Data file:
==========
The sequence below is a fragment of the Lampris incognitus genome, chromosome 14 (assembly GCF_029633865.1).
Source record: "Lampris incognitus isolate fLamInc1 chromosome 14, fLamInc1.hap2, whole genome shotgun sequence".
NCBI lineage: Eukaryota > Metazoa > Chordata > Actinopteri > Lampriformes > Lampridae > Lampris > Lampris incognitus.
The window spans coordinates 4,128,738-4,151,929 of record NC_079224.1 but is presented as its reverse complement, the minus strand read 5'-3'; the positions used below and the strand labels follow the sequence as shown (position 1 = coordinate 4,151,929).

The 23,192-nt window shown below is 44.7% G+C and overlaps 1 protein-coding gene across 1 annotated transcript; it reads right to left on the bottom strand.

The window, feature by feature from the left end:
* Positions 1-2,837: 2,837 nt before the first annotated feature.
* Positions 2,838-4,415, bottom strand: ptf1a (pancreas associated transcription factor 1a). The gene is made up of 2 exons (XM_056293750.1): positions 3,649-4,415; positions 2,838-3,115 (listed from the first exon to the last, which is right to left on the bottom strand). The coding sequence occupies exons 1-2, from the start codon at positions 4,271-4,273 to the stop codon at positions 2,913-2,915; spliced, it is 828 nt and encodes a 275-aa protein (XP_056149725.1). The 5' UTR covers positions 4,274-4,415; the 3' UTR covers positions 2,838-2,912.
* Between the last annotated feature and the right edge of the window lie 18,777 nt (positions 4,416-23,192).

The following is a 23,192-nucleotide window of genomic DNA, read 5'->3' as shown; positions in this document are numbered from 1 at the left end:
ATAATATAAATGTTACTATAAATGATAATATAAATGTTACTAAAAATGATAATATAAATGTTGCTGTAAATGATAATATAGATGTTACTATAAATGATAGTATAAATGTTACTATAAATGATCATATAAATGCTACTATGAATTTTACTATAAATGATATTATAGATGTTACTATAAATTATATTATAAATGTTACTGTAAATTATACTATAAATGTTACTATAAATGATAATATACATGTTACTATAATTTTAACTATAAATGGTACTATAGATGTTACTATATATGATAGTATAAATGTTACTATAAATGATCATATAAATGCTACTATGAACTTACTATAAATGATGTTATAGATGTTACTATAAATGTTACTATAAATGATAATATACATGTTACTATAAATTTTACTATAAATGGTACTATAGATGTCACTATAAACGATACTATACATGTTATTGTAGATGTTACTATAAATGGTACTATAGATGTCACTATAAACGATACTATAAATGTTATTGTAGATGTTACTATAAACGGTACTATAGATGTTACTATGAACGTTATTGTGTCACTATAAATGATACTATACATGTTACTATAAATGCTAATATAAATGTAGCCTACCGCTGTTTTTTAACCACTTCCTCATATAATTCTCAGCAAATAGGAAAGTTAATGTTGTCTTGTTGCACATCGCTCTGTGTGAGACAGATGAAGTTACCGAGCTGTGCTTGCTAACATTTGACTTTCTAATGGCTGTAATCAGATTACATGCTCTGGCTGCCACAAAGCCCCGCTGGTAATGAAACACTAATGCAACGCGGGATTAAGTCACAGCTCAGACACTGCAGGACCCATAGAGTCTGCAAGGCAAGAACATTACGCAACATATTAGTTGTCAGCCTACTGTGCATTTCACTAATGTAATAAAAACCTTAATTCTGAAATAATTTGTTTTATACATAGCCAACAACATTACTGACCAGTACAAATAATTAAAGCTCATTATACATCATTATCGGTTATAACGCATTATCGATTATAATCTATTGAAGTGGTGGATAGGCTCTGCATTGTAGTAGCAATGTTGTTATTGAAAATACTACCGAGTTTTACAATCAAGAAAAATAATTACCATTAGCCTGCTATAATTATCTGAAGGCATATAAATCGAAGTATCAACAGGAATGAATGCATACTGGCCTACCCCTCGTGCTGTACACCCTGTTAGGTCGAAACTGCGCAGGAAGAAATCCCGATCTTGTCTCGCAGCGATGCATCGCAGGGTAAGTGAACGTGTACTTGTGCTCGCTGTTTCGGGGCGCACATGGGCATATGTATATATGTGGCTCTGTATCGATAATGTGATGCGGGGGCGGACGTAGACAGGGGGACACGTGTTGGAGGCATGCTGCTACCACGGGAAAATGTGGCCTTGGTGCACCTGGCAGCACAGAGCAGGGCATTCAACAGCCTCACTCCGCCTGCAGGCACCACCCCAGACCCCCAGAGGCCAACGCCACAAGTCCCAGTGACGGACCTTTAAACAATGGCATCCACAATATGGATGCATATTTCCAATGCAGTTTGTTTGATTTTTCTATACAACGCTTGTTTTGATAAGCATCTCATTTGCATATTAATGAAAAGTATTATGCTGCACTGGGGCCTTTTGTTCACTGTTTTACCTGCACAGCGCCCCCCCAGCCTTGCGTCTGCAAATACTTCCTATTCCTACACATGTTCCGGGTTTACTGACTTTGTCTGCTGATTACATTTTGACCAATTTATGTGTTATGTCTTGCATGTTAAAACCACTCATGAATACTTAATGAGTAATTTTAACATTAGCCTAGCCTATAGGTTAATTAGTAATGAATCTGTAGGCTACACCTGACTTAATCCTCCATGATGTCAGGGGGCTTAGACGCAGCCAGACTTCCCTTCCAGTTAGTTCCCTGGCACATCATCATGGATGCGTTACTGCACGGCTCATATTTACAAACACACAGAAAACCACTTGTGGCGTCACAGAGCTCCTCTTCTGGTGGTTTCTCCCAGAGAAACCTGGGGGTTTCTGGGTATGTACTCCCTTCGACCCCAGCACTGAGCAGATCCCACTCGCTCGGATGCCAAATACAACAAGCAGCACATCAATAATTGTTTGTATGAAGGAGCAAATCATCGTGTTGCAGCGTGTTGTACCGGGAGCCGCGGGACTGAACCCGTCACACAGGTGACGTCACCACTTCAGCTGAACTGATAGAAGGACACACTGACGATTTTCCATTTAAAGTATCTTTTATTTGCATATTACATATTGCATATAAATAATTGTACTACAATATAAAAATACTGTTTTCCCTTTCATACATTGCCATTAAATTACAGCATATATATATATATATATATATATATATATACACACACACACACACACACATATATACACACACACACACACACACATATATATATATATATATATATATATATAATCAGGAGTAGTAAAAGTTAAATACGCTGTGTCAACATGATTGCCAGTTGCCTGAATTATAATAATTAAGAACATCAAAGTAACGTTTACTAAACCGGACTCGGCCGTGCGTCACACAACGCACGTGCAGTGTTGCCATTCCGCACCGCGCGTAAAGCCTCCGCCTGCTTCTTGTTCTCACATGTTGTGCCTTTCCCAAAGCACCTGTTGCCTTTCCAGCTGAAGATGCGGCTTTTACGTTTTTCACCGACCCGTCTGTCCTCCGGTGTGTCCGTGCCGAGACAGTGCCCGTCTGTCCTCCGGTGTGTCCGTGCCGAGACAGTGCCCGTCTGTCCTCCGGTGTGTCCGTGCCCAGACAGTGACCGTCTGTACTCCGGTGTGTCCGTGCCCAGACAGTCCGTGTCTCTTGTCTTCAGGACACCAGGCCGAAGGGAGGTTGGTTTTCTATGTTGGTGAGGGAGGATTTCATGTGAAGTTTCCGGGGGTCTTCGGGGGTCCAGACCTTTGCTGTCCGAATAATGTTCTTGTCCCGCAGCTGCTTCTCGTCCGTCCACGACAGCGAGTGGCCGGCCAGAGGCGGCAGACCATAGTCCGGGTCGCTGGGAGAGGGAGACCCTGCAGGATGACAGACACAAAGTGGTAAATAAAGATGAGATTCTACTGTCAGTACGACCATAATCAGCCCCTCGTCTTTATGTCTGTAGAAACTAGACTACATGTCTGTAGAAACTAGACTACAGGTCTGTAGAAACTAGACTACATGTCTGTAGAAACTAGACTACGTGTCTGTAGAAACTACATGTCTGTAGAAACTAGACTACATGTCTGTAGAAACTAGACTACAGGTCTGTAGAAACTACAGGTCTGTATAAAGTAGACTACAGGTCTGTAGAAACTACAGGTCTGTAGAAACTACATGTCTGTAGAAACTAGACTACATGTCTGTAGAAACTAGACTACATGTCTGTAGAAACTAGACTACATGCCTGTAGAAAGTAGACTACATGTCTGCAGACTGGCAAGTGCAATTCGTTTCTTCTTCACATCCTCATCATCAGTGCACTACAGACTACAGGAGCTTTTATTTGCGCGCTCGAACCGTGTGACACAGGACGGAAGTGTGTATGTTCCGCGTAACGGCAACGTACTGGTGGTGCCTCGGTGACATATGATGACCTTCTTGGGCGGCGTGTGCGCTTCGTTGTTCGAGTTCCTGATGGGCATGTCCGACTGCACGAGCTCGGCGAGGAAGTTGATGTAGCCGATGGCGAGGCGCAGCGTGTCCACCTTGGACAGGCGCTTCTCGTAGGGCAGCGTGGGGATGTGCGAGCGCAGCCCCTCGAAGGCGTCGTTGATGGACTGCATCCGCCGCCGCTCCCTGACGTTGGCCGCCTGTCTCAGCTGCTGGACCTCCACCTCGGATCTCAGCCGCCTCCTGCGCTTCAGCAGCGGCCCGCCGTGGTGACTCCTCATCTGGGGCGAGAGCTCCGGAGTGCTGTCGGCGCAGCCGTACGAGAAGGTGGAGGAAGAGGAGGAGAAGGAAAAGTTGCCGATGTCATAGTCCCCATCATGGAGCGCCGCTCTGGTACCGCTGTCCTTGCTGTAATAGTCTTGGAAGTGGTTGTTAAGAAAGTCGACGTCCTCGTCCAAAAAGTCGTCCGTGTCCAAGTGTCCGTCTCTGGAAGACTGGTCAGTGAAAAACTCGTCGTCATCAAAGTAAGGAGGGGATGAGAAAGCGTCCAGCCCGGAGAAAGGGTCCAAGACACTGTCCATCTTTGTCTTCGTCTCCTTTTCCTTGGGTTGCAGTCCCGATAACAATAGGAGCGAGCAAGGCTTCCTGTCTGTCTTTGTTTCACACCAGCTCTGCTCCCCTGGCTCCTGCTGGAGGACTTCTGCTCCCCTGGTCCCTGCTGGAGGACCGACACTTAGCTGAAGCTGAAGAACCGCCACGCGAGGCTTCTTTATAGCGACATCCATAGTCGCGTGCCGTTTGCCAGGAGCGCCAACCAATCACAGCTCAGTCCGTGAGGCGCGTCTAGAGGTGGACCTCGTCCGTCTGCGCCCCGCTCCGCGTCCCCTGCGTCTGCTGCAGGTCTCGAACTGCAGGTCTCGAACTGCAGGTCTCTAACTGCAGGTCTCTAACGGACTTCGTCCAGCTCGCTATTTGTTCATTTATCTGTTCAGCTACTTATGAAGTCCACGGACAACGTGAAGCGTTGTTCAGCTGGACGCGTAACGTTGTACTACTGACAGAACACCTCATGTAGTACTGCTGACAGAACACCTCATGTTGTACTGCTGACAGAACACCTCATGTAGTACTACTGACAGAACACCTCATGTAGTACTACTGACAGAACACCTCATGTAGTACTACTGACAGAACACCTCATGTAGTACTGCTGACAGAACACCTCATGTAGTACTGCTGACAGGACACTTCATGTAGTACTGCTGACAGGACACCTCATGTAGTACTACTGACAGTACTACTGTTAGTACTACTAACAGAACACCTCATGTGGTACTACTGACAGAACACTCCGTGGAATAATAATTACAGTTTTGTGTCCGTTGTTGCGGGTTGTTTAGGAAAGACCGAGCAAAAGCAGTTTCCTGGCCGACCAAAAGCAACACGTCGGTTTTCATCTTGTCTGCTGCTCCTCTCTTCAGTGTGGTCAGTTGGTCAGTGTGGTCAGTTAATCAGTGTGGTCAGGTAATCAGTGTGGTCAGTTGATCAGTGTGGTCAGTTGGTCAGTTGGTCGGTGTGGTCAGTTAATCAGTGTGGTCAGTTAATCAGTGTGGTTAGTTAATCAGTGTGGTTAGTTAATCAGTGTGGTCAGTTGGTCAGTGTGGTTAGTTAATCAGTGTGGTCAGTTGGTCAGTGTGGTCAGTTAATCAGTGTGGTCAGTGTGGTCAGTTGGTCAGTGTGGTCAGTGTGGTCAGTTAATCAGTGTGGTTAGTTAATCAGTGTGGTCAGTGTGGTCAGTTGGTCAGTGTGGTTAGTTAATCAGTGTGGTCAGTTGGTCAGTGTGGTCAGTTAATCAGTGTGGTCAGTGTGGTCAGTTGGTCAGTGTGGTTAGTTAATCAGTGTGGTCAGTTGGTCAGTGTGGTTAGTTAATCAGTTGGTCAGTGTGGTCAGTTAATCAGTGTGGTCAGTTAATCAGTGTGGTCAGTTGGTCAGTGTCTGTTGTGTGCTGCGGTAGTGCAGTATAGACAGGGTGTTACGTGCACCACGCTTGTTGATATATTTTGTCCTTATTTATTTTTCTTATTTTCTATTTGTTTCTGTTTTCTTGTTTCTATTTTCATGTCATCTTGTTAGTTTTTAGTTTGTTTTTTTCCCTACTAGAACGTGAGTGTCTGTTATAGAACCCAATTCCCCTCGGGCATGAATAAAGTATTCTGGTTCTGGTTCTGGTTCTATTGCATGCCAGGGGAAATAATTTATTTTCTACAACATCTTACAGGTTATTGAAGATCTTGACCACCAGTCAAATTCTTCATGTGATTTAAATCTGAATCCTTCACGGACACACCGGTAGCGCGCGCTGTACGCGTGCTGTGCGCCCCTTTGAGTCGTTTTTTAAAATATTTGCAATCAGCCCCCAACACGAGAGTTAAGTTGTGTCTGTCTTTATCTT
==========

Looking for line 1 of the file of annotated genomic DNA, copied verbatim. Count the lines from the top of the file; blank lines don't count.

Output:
The sequence below is a fragment of the Lampris incognitus genome, chromosome 14 (assembly GCF_029633865.1).